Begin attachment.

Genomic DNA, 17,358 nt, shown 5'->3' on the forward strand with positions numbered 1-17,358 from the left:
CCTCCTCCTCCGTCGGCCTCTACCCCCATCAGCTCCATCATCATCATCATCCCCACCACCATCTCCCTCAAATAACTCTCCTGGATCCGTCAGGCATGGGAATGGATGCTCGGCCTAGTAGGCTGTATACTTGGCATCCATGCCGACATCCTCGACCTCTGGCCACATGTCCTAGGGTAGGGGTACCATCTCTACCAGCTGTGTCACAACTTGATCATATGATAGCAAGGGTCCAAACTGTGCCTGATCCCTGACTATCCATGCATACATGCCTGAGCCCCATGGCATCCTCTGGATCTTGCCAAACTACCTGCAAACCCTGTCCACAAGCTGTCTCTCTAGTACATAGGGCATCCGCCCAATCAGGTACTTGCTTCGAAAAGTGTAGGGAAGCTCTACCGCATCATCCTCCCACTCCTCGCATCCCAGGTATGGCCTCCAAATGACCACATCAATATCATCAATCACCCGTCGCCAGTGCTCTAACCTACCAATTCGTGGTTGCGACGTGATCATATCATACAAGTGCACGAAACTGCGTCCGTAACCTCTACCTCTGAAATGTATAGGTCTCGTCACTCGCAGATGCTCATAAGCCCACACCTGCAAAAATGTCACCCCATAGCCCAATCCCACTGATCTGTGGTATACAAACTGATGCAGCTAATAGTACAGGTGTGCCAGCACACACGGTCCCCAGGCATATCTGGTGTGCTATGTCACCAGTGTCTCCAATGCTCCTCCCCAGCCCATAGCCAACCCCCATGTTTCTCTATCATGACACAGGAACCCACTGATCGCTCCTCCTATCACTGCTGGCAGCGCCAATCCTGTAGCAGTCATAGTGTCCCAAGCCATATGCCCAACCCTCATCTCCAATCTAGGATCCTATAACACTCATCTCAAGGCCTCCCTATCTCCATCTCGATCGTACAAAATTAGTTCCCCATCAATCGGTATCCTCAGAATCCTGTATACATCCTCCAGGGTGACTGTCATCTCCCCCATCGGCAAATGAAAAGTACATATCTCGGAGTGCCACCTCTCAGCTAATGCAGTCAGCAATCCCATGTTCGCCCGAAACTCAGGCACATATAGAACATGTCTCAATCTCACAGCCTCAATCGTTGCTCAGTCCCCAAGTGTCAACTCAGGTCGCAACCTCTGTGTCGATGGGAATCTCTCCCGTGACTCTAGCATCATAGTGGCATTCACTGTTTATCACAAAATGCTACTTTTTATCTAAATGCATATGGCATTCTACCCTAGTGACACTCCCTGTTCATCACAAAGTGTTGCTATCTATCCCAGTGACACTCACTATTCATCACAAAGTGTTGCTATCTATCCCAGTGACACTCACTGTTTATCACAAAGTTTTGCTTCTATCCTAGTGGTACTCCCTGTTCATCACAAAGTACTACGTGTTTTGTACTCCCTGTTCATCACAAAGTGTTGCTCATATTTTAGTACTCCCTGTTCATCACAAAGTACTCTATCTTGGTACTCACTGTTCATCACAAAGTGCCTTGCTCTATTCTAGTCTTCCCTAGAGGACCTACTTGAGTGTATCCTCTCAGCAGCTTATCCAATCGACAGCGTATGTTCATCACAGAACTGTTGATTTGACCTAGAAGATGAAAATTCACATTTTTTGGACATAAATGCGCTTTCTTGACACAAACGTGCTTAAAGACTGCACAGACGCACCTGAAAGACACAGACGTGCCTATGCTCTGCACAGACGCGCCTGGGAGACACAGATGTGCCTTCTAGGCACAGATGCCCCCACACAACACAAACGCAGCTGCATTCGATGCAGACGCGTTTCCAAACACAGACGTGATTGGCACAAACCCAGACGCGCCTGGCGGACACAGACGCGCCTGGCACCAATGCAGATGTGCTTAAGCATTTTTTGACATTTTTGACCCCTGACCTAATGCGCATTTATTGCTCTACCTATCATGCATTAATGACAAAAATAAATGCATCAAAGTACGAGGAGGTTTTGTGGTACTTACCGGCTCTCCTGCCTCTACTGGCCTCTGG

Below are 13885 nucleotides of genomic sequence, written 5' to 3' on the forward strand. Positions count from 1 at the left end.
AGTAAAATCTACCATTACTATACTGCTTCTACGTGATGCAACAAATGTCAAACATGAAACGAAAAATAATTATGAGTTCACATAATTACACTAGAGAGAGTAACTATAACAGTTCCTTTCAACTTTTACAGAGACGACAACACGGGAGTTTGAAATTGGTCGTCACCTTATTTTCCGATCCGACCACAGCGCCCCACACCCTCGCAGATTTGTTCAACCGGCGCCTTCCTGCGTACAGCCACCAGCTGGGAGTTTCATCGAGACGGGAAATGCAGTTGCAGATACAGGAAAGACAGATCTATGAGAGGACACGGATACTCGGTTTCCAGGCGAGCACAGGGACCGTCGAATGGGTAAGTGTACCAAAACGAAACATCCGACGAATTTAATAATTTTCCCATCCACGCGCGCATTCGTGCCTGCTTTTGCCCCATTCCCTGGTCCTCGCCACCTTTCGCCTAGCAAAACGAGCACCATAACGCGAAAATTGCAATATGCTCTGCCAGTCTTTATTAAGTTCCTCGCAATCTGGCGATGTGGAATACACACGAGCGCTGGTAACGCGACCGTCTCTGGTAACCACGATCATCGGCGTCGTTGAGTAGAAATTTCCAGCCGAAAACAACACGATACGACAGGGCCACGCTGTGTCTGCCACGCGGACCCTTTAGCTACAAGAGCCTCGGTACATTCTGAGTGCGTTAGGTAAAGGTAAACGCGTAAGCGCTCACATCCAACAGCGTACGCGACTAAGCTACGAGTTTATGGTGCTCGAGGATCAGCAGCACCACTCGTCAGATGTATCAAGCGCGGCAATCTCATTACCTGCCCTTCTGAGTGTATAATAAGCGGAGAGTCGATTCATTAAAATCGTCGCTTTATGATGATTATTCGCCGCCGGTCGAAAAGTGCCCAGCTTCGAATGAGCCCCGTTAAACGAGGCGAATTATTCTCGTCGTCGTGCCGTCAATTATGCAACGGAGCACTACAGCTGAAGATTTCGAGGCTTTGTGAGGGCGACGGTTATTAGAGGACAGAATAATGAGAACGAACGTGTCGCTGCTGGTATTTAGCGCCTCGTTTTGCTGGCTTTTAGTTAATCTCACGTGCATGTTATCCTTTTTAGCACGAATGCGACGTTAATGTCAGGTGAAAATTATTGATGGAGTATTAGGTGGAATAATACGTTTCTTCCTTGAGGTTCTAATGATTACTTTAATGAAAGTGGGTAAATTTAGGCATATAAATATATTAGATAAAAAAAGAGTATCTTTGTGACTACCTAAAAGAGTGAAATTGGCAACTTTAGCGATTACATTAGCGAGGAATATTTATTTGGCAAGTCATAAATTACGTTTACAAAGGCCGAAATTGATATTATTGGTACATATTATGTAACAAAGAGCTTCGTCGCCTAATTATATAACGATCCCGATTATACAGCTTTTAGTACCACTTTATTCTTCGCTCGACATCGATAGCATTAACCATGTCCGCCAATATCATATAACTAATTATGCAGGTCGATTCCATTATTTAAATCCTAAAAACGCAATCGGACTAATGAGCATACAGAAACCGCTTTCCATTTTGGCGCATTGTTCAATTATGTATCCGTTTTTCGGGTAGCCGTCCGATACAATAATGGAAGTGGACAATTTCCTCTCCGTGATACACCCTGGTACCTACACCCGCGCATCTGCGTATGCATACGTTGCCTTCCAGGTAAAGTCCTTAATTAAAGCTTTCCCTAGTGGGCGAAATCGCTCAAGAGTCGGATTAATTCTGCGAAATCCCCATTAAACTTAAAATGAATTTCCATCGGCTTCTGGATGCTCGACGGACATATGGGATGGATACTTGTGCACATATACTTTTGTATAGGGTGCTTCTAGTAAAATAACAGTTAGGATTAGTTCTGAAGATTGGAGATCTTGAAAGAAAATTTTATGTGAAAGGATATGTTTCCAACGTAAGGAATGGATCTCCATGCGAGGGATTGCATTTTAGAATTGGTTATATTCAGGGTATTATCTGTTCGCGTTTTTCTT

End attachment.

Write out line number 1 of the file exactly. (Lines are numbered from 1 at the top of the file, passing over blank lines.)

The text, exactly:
Genomic DNA, 17,358 nt, shown 5'->3' on the forward strand with positions numbered 1-17,358 from the left: